1. You’re probably right about the briefcase, but you wouldn’t need a password for it…sorry about the credit card mess.

  2. Password humour is the best! 5 minutes and I’m still laughing;)

    1. Excellent! Thanks for the comment…

  3. I’m the same way with remembering where I parked my car. Funny post. Reminded me of this freshly-pressed post from a few weeks back. It’s not just the passwords, it’s the security questions that are out of control:
    http://kristenbrakeman.com/2012/09/17/the-new-bizarre-online-security-questions/

    1. You are so right about the security questions. I am terrified that I’ll forget my mother’s maiden name or the first school I attended! …Thanks for the comment.

  4. I bet the lady from Ohio will vote for Obama because you told her too and she won’t need a password to do it with! Nice blog!

    1. Thanks! I hope you’re right about that lady from Ohio…

  5. Loved it! I have been on a rant about the banks for awhile now – every time I walk in, it seems like they ask me “don’t you use online banking?” Yes, thank you, but I prefer to come in and talk to a real live person.

  6. I’m a friendly
    Your use of humour is delightful.
    Thank-you for this post . . . ‘scusa, just going to do some 0200 banking. LOL

  7. An old rule about passwords: Easily remembered passwords are easily guessed, hard-to-remember passwords get written down and stolen! ;-)

    Excellent post, congrats on being Freshly Pressed!

    1. Thanks, “John” (how’s Ayn?)…The rule is perfect…

  8. I don’t bank online either. Maybe it’s a fogey thing, but I, too, want real people in front of me — and someone with a name to discuss things with if/when they screw it up. Online banking is a great way for banks to remove personal responsibiiity and culpability for their errors or omissions.

    1. Exactly right…Thanks for the comment…

  9. I shot once a trailer for a documentary film about a holocaust survivor with a terrific, heroic, brave and – yes – very entertaining life story. The man fathered 5 children, started 3 businesses throughout his life, sold them when it got boring and started from the scratch again. He could tell stories in the most amazing way, we – the film team – had to hold our breath often not to laugh out loud. He found out that he’s Jewish and not Catholic when the Nazis picked him up and deported him and his family. He was still a child back than, lying about his age so he will be sent to work and will survive. This man had a great humor and was a big flirt.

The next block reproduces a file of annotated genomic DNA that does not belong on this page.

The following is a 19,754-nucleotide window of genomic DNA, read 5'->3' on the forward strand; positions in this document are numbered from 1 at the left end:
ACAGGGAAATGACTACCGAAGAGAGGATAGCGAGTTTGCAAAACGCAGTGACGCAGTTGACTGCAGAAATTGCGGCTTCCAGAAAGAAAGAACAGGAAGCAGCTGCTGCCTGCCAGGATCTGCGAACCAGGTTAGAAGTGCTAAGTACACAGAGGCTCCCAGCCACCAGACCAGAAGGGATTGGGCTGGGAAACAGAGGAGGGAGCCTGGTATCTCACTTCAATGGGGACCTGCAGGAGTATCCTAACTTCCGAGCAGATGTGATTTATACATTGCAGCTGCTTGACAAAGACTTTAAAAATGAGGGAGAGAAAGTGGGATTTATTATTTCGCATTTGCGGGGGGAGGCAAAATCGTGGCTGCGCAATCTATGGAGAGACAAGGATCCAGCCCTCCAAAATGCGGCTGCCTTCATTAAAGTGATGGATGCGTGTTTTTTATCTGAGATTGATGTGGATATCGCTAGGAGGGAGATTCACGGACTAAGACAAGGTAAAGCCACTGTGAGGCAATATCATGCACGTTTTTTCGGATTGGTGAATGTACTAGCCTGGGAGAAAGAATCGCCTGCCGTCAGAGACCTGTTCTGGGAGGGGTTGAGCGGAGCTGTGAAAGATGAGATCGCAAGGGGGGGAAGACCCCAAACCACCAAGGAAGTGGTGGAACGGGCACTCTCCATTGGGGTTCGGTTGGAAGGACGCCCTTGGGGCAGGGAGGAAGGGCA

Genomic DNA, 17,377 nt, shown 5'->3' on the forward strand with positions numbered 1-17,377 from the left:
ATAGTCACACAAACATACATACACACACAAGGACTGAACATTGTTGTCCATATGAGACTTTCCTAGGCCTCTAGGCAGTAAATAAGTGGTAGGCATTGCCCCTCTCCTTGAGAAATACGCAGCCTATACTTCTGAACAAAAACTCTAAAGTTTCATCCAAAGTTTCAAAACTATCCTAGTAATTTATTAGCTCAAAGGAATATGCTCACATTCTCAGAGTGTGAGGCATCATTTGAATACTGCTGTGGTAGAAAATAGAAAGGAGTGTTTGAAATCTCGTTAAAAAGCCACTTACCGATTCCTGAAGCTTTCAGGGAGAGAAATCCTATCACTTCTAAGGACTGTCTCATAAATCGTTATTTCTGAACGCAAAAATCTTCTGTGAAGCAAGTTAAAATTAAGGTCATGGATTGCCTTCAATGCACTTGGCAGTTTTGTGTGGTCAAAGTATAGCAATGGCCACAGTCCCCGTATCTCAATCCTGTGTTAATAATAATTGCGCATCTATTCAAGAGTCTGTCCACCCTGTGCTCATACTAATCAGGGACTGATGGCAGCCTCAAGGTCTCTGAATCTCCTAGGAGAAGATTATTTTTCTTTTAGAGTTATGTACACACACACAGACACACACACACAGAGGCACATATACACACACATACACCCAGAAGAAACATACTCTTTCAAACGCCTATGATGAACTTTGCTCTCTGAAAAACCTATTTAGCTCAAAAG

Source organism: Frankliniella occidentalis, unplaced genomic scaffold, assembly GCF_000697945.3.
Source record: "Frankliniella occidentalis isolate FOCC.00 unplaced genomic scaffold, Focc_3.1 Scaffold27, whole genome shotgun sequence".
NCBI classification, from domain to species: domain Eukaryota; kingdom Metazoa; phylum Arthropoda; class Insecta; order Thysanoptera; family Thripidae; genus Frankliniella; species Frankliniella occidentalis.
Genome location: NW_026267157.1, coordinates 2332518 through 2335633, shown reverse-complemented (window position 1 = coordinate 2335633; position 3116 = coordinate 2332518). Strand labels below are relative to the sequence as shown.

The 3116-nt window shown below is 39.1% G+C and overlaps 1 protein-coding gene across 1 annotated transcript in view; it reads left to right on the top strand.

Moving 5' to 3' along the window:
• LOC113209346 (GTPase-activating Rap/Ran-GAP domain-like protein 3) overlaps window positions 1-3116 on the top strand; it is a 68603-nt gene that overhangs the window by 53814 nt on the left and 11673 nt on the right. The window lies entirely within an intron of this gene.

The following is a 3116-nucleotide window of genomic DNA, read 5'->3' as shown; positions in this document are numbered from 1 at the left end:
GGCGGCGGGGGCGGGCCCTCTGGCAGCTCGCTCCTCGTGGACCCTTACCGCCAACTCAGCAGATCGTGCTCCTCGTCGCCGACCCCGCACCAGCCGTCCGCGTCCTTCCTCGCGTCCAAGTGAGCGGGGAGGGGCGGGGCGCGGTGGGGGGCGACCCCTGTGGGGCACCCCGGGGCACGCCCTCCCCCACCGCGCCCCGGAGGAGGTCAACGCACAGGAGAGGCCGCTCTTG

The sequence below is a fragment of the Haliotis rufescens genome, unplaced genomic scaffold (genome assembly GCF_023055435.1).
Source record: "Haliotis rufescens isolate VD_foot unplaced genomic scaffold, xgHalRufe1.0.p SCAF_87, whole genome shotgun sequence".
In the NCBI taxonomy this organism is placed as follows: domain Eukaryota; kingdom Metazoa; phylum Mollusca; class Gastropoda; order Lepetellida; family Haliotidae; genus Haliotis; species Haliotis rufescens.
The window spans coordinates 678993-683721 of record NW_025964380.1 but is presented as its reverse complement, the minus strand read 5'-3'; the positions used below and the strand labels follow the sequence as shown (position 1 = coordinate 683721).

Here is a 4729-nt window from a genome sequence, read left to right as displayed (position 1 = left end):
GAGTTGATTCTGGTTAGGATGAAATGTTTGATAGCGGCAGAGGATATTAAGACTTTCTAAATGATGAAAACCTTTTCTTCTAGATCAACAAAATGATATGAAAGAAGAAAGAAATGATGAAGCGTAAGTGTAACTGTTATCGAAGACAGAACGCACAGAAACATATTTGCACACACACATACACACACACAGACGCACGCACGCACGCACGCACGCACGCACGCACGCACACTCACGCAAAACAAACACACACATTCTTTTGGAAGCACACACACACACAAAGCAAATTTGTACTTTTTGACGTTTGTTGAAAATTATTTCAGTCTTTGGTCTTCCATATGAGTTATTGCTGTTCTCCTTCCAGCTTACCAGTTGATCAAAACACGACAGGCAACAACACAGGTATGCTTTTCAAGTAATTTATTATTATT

When he showed us the number-tattoo on his arm, we fell all silent. He broke the awkward moment making a joke:
    “No, guys, it’s not bothering me! It’s useful, this number, look!”
    And he went to his car, pulled up his sleeve again, typed the number from the Auschwitz-Tattoo in to the key-pad and unlocked his vehicle.
    What a password-story!
    I still think of him. Go and have an ice cream in Caesarea’s old city, when you get a chance to visit Israel. He runs the place with his young wife and it’ll be a delight to meet this man.

    1. What a story, indeed! Thanks…

  10. Passwords earn multiple curse words from me. Must start with a letter, can’t end with a number, should have at least one special character, but only certain ones…criminy daylights! So I’ve started using random combinations from junk mail and then request a new password every time I log in.

  11. Great idea about the junk mail…oh, and don’t forget to check the Caps Lock…That one hung me up at the Library for 15 minutes the other day…

  12. I have to make a new password on 90% of the pages I visit because I keep forgetting them, and they are never sent to me on mail. Guess I need to start writing them up :).

  13. Interesting read. Recently I installed 2 virtual machines on a hidden drive through Truecrypt – So I had to remember passwords for the following:
    Truecrypt fake drive, Truecrypt real drive, VSM 1, VSM 1 root, VSM 2 login, VSM 2 root.

    And for security each password, aside the truecrypt fake drive, was >32 characters. This was fine, I remembered them all. However, I forgot my login password for Windows (information overload!!).

    And therefore I had to pay Toshiba £30 for a hard drive reset disk. Passwords are a pain in the arse.